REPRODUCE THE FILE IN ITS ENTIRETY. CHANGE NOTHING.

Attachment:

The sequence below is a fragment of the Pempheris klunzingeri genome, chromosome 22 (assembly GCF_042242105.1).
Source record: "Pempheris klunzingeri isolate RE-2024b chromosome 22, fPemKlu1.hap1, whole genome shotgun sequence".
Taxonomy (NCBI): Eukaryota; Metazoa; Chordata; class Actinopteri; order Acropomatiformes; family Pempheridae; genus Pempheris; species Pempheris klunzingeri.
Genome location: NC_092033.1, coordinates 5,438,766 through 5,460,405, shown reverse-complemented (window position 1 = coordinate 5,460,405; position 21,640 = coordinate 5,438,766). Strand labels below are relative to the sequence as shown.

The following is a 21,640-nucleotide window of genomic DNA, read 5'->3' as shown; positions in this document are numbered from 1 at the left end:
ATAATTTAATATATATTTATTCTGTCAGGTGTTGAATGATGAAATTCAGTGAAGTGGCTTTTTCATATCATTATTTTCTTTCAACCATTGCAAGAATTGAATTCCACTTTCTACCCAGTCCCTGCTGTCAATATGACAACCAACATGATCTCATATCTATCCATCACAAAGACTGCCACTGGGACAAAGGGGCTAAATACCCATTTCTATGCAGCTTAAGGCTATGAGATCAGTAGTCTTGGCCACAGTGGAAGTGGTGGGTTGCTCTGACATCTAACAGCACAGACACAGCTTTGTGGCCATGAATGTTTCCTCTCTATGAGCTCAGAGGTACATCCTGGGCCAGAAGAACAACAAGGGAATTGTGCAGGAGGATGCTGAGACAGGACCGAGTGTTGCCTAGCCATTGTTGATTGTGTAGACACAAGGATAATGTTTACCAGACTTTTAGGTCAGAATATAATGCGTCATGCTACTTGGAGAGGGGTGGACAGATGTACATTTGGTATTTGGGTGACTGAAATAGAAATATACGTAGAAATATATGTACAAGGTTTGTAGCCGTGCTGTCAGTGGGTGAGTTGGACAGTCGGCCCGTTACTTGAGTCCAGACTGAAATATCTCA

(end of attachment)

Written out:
The sequence below is a fragment of the Pempheris klunzingeri genome, chromosome 22 (assembly GCF_042242105.1).
Source record: "Pempheris klunzingeri isolate RE-2024b chromosome 22, fPemKlu1.hap1, whole genome shotgun sequence".
Taxonomy (NCBI): Eukaryota; Metazoa; Chordata; class Actinopteri; order Acropomatiformes; family Pempheridae; genus Pempheris; species Pempheris klunzingeri.
Genome location: NC_092033.1, coordinates 5,438,766 through 5,460,405, shown reverse-complemented (window position 1 = coordinate 5,460,405; position 21,640 = coordinate 5,438,766). Strand labels below are relative to the sequence as shown.

The following is a 21,640-nucleotide window of genomic DNA, read 5'->3' as shown; positions in this document are numbered from 1 at the left end:
ATAATTTAATATATATTTATTCTGTCAGGTGTTGAATGATGAAATTCAGTGAAGTGGCTTTTTCATATCATTATTTTCTTTCAACCATTGCAAGAATTGAATTCCACTTTCTACCCAGTCCCTGCTGTCAATATGACAACCAACATGATCTCATATCTATCCATCACAAAGACTGCCACTGGGACAAAGGGGCTAAATACCCATTTCTATGCAGCTTAAGGCTATGAGATCAGTAGTCTTGGCCACAGTGGAAGTGGTGGGTTGCTCTGACATCTAACAGCACAGACACAGCTTTGTGGCCATGAATGTTTCCTCTCTATGAGCTCAGAGGTACATCCTGGGCCAGAAGAACAACAAGGGAATTGTGCAGGAGGATGCTGAGACAGGACCGAGTGTTGCCTAGCCATTGTTGATTGTGTAGACACAAGGATAATGTTTACCAGACTTTTAGGTCAGAATATAATGCGTCATGCTACTTGGAGAGGGGTGGACAGATGTACATTTGGTATTTGGGTGACTGAAATAGAAATATACGTAGAAATATATGTACAAGGTTTGTAGCCGTGCTGTCAGTGGGTGAGTTGGACAGTCGGCCCGTTACTTGAGTCCAGACTGAAATATCTCA